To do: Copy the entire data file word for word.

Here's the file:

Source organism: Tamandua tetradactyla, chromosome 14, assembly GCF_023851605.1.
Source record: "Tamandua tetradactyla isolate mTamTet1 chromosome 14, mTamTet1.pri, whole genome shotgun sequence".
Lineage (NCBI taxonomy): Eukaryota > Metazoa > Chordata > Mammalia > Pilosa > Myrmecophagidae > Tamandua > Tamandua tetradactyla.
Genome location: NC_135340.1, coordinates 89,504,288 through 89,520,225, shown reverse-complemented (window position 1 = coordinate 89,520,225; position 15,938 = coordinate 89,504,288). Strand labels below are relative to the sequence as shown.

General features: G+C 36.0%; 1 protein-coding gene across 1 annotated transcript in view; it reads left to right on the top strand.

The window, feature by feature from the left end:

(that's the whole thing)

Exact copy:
Source organism: Tamandua tetradactyla, chromosome 14, assembly GCF_023851605.1.
Source record: "Tamandua tetradactyla isolate mTamTet1 chromosome 14, mTamTet1.pri, whole genome shotgun sequence".
Lineage (NCBI taxonomy): Eukaryota > Metazoa > Chordata > Mammalia > Pilosa > Myrmecophagidae > Tamandua > Tamandua tetradactyla.
Genome location: NC_135340.1, coordinates 89,504,288 through 89,520,225, shown reverse-complemented (window position 1 = coordinate 89,520,225; position 15,938 = coordinate 89,504,288). Strand labels below are relative to the sequence as shown.

General features: G+C 36.0%; 1 protein-coding gene across 1 annotated transcript in view; it reads left to right on the top strand.

The window, feature by feature from the left end: